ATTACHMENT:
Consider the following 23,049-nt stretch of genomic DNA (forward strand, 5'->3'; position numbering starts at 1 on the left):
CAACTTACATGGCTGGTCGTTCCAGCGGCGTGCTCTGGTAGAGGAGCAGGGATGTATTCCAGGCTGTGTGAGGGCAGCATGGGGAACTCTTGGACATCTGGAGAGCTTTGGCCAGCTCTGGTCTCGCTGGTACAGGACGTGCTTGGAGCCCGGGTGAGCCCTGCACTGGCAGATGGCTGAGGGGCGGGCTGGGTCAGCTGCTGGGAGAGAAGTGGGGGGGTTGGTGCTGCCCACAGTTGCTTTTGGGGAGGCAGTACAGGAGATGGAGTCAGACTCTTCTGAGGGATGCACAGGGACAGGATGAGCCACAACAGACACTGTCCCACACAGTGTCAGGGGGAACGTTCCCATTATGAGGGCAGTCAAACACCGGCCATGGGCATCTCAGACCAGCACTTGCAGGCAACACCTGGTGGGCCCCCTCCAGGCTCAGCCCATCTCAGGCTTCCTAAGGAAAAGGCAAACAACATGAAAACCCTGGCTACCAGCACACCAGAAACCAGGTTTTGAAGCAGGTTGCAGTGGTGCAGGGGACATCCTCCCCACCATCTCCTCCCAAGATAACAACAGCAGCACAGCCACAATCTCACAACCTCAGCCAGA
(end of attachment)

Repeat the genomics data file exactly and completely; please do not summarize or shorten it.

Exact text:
Consider the following 23,049-nt stretch of genomic DNA (forward strand, 5'->3'; position numbering starts at 1 on the left):
CAACTTACATGGCTGGTCGTTCCAGCGGCGTGCTCTGGTAGAGGAGCAGGGATGTATTCCAGGCTGTGTGAGGGCAGCATGGGGAACTCTTGGACATCTGGAGAGCTTTGGCCAGCTCTGGTCTCGCTGGTACAGGACGTGCTTGGAGCCCGGGTGAGCCCTGCACTGGCAGATGGCTGAGGGGCGGGCTGGGTCAGCTGCTGGGAGAGAAGTGGGGGGGTTGGTGCTGCCCACAGTTGCTTTTGGGGAGGCAGTACAGGAGATGGAGTCAGACTCTTCTGAGGGATGCACAGGGACAGGATGAGCCACAACAGACACTGTCCCACACAGTGTCAGGGGGAACGTTCCCATTATGAGGGCAGTCAAACACCGGCCATGGGCATCTCAGACCAGCACTTGCAGGCAACACCTGGTGGGCCCCCTCCAGGCTCAGCCCATCTCAGGCTTCCTAAGGAAAAGGCAAACAACATGAAAACCCTGGCTACCAGCACACCAGAAACCAGGTTTTGAAGCAGGTTGCAGTGGTGCAGGGGACATCCTCCCCACCATCTCCTCCCAAGATAACAACAGCAGCACAGCCACAATCTCACAACCTCAGCCAGA